In order to achieve adequate statistical power, surgical techniques were categorized as anatomic hemispherectomy (hemisphere resected without disconnections), functional hemispherectomy (involving both tissue resection and disconnection), or hemicorticectomy (removal of cortical tissue only with preservation of white matter surrounding ventricular system. Therefore, the variety of techniques that involve a combination of resection and disconnection were grouped together, even though the specifics of how the hemispherectomy was achieved can vary greatly within the functional category. If each centers’ version of hemispherectomy were compared individually it is likely that the numbers would be too small (and the center-effect too great) to make any meaningful statistical comparisons.
Any discussion regarding the development of hydrocephalus should acknowledge the limits of our understanding of CSF physiology. There is no widely accepted single model that satisfactorily explains the experimental results and clinical observations regarding CSF production, absorption, and circulation or how pathology in this system leads to hydrocephalus. The conventional “bulk flow” model (Welch & Friedman, 1960; McComb, 1983) posits that CSF is produced primarily at the choroid plexus in the ventricles, circulates into the subarachnoid space in the spine and skull, and is transported by bulk flow to the arachnoid granulations at the venous sinuses, where it is absorbed into the venous system via a valvular mechanism. In this model, hydrocephalus results from an imbalance between CSF production and absorption. Although this model is intuitively satisfying, it likely is an oversimplification and may be completely incorrect. The bulk flow model fails to adequately explain phenomena such as the benefit of endoscopic third ventriculostomy in cases of communicating hydrocephalus, the failure of choroid plexectomy in the treatment of hydrocephalus, normal and low-pressure hydrocephalus, and the results of various CSF tracer studies indicating CSF absorption throughout the central nervous system (Dandy, 1914; Greitz & Hannerz, 1996; Zmajevic et al., 2002).
Because the details of CSF physiology are not fully understood, it follows that the pathophysiology of hydrocephalus remains unclear. Hydrocephalus has been induced in animal models by increasing the pulse pressure of intraventricular CSF, without increasing the mean CSF pressure or interfering with CSF circulation (Di Rocco et al., 1978). Greitz (2004, 2007) proposes that communicating hydrocephalus results from a decrease in cerebral compliance, leading to increased capillary pulsations and restricted arterial pulsations, which in turn distend the brain toward the skull while compressing the periventricular region of the brain against the ventricles. The leading roles of pulsatility and tissue elasticity have been incorporated in other theories of hydrocephalus (Egnor et al., 2002; Pena et al., 2002). Hydrocephalus also develops in response to increasing osmolarity of the intraventricular CSF (Klarica et al., 1994; Krishnamurthy et al., 2009). Oreskovic and Klarica (2010, 2011) propose that CSF is neither produced nor absorbed in the traditional sense, but is the result of an equilibrium between interstitial fluid and subarachnoid/intraventricular fluid responding to osmotic and hydrostatic forces in the central nervous system (CNS) capillaries. In their model, hydrocephalus is the result of an increase in CSF osmolarity or hydrostatic pressure and disruption of this balance. A detailed analysis of the varying theories is beyond the scope of this paper. Suffice it to say that the exact mechanisms of hydrocephalus development are the subject of spirited debate. From a practical standpoint, it is worth recalling the various conditions associated with the development of hydrocephalus (hemorrhage, inflammation, infection, trauma, tumors) and how hemispherectomy surgery may mimic these conditions.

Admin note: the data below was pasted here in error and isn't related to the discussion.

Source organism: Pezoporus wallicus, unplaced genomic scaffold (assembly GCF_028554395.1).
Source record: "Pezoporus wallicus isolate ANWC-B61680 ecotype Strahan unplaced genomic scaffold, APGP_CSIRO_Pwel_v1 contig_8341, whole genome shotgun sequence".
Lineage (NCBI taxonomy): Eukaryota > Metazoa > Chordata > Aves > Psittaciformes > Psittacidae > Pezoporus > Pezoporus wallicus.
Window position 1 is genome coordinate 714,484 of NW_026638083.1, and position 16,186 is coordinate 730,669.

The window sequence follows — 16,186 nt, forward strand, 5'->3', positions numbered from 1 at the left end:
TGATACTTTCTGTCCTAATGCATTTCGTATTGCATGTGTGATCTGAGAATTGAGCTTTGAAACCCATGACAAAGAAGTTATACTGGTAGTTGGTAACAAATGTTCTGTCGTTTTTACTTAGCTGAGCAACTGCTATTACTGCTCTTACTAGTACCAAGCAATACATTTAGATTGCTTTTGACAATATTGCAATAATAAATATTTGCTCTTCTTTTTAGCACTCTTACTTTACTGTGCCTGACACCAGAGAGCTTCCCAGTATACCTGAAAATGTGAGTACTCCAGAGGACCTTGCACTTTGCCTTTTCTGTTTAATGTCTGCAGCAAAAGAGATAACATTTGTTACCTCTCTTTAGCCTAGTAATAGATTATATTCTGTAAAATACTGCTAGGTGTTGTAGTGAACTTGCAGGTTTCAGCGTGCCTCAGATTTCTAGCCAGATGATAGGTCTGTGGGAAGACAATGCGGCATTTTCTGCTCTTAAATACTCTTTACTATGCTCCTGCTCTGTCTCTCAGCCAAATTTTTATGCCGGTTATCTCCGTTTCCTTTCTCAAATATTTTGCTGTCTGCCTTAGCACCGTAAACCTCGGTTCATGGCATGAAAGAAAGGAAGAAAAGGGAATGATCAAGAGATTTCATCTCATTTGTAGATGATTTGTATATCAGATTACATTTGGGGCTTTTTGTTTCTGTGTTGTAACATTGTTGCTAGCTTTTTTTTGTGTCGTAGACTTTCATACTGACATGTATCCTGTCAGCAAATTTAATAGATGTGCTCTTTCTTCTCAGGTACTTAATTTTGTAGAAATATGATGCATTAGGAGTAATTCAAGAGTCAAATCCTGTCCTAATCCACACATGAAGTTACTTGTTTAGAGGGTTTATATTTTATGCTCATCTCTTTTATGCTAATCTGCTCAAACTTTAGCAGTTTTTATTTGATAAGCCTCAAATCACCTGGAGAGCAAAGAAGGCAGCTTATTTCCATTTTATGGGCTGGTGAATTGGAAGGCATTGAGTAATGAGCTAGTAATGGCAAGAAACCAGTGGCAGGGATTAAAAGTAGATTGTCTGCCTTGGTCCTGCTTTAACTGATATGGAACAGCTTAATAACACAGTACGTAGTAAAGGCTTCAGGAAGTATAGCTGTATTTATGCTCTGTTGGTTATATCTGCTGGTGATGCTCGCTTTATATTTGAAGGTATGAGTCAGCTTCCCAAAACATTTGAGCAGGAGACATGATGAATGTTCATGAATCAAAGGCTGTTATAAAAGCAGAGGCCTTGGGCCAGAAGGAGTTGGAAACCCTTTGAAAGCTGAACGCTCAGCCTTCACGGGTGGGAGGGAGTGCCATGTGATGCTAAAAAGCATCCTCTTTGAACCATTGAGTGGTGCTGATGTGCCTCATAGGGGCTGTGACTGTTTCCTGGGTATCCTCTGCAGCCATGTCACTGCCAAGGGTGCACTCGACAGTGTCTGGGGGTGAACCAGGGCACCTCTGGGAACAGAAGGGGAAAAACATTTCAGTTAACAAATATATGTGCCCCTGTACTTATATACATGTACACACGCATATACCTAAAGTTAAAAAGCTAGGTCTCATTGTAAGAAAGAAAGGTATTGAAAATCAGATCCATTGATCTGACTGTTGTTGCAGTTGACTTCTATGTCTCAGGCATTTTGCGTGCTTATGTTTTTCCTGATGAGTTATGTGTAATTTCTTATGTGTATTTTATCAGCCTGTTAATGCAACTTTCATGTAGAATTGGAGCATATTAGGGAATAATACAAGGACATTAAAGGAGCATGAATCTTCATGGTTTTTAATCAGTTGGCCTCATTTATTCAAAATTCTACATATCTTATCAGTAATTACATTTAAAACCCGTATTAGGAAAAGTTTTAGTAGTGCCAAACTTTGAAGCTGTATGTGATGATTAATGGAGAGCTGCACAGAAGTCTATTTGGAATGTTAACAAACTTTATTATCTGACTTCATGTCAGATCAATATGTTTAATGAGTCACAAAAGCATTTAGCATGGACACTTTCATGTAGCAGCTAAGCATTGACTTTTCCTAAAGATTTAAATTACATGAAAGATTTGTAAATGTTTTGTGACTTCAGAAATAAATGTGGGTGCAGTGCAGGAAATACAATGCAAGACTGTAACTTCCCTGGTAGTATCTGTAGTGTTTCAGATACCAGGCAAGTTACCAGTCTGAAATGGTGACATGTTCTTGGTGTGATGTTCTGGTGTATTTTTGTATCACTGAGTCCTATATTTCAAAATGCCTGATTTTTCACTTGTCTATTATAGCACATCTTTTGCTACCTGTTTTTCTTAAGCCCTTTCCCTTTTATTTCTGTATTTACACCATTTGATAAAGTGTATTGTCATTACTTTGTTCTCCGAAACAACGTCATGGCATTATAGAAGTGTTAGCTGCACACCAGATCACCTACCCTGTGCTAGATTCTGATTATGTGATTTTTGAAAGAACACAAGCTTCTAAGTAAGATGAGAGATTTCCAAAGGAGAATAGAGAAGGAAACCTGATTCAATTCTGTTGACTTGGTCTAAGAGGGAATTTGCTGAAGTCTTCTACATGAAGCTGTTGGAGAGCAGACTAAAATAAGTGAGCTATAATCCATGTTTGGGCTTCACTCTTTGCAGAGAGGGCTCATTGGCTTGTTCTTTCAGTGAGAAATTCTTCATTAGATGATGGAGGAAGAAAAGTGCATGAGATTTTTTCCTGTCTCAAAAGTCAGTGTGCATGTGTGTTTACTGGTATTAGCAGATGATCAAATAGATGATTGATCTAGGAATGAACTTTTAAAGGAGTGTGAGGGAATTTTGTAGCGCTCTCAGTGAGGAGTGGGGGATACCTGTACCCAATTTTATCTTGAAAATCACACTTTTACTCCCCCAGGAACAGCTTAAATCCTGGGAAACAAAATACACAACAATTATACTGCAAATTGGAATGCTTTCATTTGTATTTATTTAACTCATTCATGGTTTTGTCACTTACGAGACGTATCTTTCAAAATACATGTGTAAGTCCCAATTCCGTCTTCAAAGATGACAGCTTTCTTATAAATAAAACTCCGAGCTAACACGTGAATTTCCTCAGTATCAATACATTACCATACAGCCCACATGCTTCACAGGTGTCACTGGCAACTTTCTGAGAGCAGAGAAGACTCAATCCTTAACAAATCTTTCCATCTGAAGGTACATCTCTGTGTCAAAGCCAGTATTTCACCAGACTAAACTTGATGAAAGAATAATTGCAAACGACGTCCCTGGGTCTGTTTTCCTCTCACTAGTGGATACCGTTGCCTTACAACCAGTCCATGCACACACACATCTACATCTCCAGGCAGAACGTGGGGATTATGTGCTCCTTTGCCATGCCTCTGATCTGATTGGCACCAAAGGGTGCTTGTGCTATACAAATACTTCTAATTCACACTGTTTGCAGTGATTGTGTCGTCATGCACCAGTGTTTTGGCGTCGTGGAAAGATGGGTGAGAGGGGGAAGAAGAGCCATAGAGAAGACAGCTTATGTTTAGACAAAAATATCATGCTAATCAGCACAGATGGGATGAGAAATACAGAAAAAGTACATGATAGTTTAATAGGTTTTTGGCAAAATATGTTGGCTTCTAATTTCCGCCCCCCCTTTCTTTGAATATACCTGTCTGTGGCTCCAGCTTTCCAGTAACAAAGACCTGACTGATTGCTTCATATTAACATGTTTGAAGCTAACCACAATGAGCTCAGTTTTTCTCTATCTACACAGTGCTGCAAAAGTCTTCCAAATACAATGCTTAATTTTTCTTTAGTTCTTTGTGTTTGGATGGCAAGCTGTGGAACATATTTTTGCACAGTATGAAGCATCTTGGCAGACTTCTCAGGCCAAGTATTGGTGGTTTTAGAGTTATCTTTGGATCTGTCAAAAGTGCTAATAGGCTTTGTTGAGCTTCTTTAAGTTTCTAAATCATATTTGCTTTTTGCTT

In this study, the strongest predictor for the development of hydrocephalus after hemispherectomy was surgical technique. Specifically, anatomic hemispherectomies were associated with a 50% higher rate of hydrocephalus. All but one participating center used predominantly one hemispherectomy technique, making patient selection bias an unlikely source of this finding. Because anatomic hemispherectomies by definition involve more extensive removal of brain, it is possible that this leads to greater exposure of the intraventricular and subarachnoid spaces to blood products and inflammatory changes, creating an environment similar to that seen in patients with intraventricular hemorrhage, subarachnoid hemorrhage, or meningitis—all conditions associated with generating hydrocephalus (Murphy et al., 2002; Cherian et al., 2004; Tian et al., 2008; Chatterjee & Chatterjee, 2011). In patients with subarachnoid or intraventricular hemorrhage, the amount of blood correlates with the risk of developing hydrocephalus (Murphy et al., 2002; Tian et al., 2008). The greater volume of tissue resected may have more effect on overall brain compliance/elasticity issues, or the CSF absorptive capacity of the brain. Finally, it is possible that the larger craniotomy size utilized for an anatomic resection has an effect, as the greater extent of bone removal toward the midline has been associated with hydrocephalus in a recent review of posttraumatic hydrocephalus following decompressive craniectomy (De Bonis et al., 2010). It is important to note that although anatomic hemispherectomy was associated with a greater risk of hydrocephalus, it remains a reasonable (and possibly favorable) treatment, as this study did not examine seizure outcome, or the risk of other complications, which needs to be weighed when comparing hemispherectomy options.